Here are five things you must know for Thursday, April 25:
1. -- Stocks Trade Mixed as Growth Worries Resurface
U.S. stock futures traded mixed on Thursday and global stocks were mostly lower as weaker data and dovish central bank actions added to concerns over the pace of world growth and offset strong corporate earnings.
A surprise contraction in first-quarter GDP in South Korea, followed by pledge from the Bank of Japan to keep interest rates near zero until at least next year, matched a similar dovish tilt from the Bank of Canada on Wednesday and weakening German business sentiment, driving investors into safer assets.
Contracts tied to the Dow Jones Industrial Average fell 122 points, futures for the S&P 500 declined 2.30 points, and Nasdaq futures gained 10.50 points.
3M Co. (MMM - Get Report) posted weaker-than-expected first-quarter earnings and said it will launch a restructuring plan, including 2,000 job cuts, that will re-align the company into four business units as it slashed 2019 profit forecasts. The stock fell 7.6% in premarket trading.
Earnings reports are also expected Thursday from Amazon.com (AMZN - Get Report) , Intel (INTC - Get Report) , Ford (F - Get Report) , Southwest Airlines (LUV - Get Report) , AbbVie (ABBV - Get Report) , Bristol-Myers Squibb (BMY - Get Report) , Starbucks (SBUX - Get Report) , Comcast (CMCSA - Get Report) , D.R. Horton (DHI - Get Report) , United Parcel Service (UPS - Get Report) and Waste Management (WM - Get Report) .
2. -- Microsoft Posts Blowout Third Quarter as Revenue at Azure Soars
The company earned $1.14 a share in its fiscal third quarter vs. 95 cents a year earlier and higher than analysts' forecasts of $1 a share.
Revenue in the period rose to $30.57 billion from $26.82 billion a year earlier and beat forecasts of $29.88 billion.
"Demand for our cloud offerings drove commercial cloud revenue to $9.6 billion this quarter, up 41% year over year," said Microsoft Chief Financial Officer Amy Hood. "We continue to drive growth in revenue and operating income with consistent execution from our sales teams and partners and targeted strategic investments."
Revenue at Microsoft's cloud-computing division, Azure, rose 73% in the period. Analysts at UBS had estimated Azure revenue would jump 66% in the quarter.
"Bottom line, Microsoft is firing on all cylinders," wrote Cramer and the AAP team, which hold Microsoft in its portfolio. "Azure remains the dominant hybrid cloud ecosystem and we continue to believe that it will gain market share as businesses around the world increasingly shift toward cloud computing, with a clear preference for a hybrid-cloud environment, the best of which is Azure."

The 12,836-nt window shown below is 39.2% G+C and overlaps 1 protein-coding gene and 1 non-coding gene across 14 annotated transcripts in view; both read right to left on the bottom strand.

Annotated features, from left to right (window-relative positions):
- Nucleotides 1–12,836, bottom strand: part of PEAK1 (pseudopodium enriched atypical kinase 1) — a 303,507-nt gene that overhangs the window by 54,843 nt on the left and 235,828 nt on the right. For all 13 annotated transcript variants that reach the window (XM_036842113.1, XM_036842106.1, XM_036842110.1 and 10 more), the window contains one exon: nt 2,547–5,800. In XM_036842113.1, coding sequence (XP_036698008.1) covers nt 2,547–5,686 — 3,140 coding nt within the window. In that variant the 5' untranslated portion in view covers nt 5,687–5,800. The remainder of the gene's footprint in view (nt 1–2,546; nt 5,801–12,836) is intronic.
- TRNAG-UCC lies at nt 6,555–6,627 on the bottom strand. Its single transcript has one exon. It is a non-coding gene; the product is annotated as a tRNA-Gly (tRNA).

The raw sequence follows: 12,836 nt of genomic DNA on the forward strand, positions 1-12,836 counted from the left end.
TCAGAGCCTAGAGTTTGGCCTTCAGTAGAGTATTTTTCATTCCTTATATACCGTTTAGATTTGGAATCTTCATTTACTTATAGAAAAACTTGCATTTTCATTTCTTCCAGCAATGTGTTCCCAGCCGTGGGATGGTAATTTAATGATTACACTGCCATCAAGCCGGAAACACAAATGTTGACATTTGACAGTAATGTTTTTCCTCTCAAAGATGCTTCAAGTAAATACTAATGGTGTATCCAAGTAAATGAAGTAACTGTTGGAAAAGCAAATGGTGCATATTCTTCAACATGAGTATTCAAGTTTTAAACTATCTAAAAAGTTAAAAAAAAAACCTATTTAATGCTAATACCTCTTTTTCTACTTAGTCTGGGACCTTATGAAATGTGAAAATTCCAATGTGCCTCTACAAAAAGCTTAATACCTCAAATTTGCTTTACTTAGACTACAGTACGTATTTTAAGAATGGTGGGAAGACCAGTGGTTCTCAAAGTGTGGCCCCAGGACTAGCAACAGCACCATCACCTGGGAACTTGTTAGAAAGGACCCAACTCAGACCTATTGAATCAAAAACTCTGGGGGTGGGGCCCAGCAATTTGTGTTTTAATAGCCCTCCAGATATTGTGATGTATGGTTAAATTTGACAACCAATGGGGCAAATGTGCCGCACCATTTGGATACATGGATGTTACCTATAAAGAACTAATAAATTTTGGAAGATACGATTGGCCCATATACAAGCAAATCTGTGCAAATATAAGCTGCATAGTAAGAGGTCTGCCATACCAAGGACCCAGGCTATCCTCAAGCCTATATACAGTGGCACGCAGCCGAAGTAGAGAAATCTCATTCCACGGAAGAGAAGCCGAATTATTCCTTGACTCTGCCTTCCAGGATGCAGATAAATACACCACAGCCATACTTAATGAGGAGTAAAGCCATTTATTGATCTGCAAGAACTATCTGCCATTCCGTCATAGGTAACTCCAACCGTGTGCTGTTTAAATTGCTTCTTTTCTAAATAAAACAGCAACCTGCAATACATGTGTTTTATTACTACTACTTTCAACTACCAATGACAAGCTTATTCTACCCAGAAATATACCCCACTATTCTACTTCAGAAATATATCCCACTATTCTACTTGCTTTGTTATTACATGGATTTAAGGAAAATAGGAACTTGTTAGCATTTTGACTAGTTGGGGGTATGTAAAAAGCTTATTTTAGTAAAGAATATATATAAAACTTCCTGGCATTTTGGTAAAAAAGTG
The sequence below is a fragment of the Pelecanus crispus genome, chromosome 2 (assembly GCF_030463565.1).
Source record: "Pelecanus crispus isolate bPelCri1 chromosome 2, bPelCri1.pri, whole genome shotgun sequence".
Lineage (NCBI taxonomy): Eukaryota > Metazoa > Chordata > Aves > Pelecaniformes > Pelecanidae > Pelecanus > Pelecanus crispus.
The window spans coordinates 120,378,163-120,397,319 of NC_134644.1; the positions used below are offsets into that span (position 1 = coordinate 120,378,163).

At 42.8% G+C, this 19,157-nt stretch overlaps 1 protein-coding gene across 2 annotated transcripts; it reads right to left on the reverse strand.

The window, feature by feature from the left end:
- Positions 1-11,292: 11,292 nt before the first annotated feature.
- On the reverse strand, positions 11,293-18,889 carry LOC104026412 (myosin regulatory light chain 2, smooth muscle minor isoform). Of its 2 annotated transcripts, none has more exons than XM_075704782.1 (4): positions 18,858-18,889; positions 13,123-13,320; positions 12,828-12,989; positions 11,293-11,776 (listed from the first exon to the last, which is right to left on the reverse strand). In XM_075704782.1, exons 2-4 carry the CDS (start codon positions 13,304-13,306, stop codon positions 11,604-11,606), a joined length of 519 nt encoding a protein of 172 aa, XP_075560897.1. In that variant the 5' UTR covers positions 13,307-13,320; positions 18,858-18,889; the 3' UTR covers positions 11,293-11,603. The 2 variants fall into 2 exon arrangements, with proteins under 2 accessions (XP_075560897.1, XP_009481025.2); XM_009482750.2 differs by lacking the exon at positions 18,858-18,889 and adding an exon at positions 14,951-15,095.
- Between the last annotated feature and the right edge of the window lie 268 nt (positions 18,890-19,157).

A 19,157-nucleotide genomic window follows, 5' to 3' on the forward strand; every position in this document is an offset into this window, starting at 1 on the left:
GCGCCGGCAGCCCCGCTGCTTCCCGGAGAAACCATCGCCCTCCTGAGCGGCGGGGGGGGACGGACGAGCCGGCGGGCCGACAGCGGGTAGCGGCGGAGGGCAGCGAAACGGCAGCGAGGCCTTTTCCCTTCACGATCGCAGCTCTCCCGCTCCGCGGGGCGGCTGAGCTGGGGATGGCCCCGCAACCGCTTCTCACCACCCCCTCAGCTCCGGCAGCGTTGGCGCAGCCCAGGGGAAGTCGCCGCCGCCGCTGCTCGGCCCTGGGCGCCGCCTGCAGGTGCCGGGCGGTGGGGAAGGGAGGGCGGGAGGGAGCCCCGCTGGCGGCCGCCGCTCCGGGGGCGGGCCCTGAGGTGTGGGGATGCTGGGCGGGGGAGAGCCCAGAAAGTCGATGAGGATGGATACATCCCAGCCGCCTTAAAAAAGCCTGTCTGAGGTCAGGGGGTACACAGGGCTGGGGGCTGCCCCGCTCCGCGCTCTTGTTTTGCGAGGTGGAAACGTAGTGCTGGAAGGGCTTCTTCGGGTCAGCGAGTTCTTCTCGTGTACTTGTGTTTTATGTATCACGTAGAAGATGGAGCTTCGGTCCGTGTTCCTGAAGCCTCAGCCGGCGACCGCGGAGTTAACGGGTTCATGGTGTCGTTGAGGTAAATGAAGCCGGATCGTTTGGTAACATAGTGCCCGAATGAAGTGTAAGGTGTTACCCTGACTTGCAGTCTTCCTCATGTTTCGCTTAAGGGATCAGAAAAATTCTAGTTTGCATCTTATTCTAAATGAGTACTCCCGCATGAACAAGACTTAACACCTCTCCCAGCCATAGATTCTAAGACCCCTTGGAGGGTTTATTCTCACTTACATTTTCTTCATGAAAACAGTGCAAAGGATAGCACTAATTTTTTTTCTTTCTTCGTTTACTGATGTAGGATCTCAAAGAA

The stock was rising 4.6% to $130.80 in premarket trading, putting Microsoft's market cap above $1 trillion.
3. -- Facebook Records $3 Billion Charge for Expected FTC FineFacebook ( FB - Get Report) earned 85 cents a share in the first quarter on sales of $15.08 billion vs. year-earlier earnings of $1.69 a share on sales of $11.97 billion. But
4. -- Tesla Reports Wider-Than-Expected Loss But Sees Return to Profitability in Q3
Tesla posted an adjusted loss of $2.90 a share on revenue of $4.54 billion. Analysts had expected a loss from Tesla of $1.15 a share on sales of $5.42 billion. In the first quarter of 2018, the company posted an adjusted loss of $3.35 a share.
The GAAP loss in the quarter was $702 million, or $4.10 a share, vs. a year-earlier GAAP loss of $4.19 a share.
Tesla produced roughly 63,000 Model 3 vehicles in the first quarter, about 3% more than the previous quarter. In an earnings release, the company attributed the modest increase to supplier limitations, fewer working days and changes to the production process.
Elon Musk's company forecast it will report a "significantly" narrower loss in the second quarter, and will have negative free cash flow during the quarter. Tesla added, however, that it expects to return to profitability in the third quarter and to report positive free cash flow in the third and fourth periods.
5. -- Deutsche Bank and Commerzbank End Merger Talks
"After thorough analysis, we have concluded that this transaction would not have created sufficient benefits to offset the additional execution risks, restructuring costs and capital requirements associated with such a large-scale integration," said Deutsche Bank CEO Christian Sewing in a statement.
"Deutsche Bank will continue to review all alternatives to improve long-term profitability and shareholder returns," Germany's biggest lender added.